We are calling on the next Government to abolish the 1 week waiting period required before a tenant can apply for Universal Credit and to continue to work on making the whole system more efficient.

We don’t want to see good landlords stop providing housing for those most in need and that is why we have included the impact of welfare reform in our 6 key asks. However, to ensure landlords don’t stop renting to tenants on benefits altogether we want to see the next Government take ‘A fairer approach to welfare reform for landlords and tenants’.  A key part of this is to review parts of the Universal Credit process where the system is not only letting landlords down but also putting more vulnerable people at increased risk of homelessness.

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About the author

Natalie Williamson

Natalie Williamson

Natalie Williamson is the Senior Policy Officer for the RLA and has worked for the Association since 2013. With almost ten years experience in Housing policy and research since graduating from the University of Manchester in Philosophy and Politics , Natalie leads on the RLAs Health and Safety , Welfare and Fuel Poverty Policy areas.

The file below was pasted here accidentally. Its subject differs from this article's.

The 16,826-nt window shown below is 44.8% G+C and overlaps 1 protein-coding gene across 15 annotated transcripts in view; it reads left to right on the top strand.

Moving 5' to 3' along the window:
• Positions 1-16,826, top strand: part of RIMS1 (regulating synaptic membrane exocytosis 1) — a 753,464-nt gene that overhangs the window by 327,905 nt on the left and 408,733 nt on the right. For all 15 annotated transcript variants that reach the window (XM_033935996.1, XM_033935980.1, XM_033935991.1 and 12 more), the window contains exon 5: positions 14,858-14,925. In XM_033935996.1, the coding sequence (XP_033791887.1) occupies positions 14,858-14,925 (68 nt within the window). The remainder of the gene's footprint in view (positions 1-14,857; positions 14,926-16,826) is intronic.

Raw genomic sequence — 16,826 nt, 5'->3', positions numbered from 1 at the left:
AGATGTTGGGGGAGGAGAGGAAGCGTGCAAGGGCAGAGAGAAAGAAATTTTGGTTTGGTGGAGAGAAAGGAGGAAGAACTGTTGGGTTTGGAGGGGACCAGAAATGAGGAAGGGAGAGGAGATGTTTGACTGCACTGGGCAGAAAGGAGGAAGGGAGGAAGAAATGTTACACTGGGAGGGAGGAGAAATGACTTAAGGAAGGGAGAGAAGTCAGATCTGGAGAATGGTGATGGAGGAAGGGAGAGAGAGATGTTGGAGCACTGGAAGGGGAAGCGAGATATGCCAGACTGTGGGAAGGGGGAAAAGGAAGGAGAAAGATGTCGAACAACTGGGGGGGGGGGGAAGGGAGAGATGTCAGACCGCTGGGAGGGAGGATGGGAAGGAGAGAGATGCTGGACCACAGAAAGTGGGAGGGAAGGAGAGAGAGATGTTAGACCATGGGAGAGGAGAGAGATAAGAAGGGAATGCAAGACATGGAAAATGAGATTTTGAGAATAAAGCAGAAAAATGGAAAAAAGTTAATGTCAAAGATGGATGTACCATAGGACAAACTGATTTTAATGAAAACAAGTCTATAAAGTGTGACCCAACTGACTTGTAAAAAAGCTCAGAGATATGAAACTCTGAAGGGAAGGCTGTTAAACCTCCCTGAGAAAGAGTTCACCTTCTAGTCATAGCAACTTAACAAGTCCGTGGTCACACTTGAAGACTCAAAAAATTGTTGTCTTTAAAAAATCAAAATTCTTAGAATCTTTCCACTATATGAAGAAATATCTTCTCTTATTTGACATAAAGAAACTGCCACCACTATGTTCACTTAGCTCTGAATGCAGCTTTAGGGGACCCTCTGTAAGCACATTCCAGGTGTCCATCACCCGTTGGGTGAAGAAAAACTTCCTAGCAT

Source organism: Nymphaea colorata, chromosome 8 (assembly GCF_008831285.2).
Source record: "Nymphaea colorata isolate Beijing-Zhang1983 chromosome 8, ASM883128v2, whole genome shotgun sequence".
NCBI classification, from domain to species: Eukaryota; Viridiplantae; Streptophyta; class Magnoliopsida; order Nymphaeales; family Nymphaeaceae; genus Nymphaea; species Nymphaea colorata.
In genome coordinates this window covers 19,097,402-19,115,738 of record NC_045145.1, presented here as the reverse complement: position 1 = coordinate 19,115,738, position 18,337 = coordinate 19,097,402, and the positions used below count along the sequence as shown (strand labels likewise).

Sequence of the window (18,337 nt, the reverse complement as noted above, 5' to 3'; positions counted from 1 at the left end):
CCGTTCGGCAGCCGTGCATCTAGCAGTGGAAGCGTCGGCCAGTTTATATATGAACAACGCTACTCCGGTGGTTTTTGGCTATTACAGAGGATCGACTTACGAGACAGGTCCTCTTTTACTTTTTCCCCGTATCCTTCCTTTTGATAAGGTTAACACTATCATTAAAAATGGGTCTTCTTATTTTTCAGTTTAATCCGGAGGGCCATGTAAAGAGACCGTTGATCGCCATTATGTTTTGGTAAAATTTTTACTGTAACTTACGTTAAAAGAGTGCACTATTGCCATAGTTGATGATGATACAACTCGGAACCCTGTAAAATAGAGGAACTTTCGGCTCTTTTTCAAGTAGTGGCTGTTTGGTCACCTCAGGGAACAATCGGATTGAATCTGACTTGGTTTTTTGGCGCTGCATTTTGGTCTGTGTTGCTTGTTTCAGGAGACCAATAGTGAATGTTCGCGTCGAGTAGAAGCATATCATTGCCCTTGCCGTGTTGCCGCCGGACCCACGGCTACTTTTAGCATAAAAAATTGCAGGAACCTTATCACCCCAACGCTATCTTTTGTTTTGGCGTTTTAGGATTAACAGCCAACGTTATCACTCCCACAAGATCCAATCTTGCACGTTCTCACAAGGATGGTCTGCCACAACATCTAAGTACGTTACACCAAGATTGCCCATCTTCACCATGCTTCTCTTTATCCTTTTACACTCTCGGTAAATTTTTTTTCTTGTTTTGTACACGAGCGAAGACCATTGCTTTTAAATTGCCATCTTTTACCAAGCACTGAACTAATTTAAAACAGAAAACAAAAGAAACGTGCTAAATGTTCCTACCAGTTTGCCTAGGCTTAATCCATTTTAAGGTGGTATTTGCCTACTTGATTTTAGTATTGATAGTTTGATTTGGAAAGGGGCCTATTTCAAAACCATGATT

Prior to working for the RLA Natalie worked for a DCLG appointed National Body for Home Improvement Agencies and worked with multiple Government Departments on policies to enable older people and those living with disabilities to remain independent in their own home. Whilst working here Natalie wrote and had published a good practice guide ‘Supporting People in Private Rented Sector Housing’.

Since taking up her position at the RLA Natalie has worked hard to change the narrative of private landlords by working on research projects on welfare and homelessness and also delivered the RLA Safe and Secure Home to help Landlords achieve safe housing for their tenants.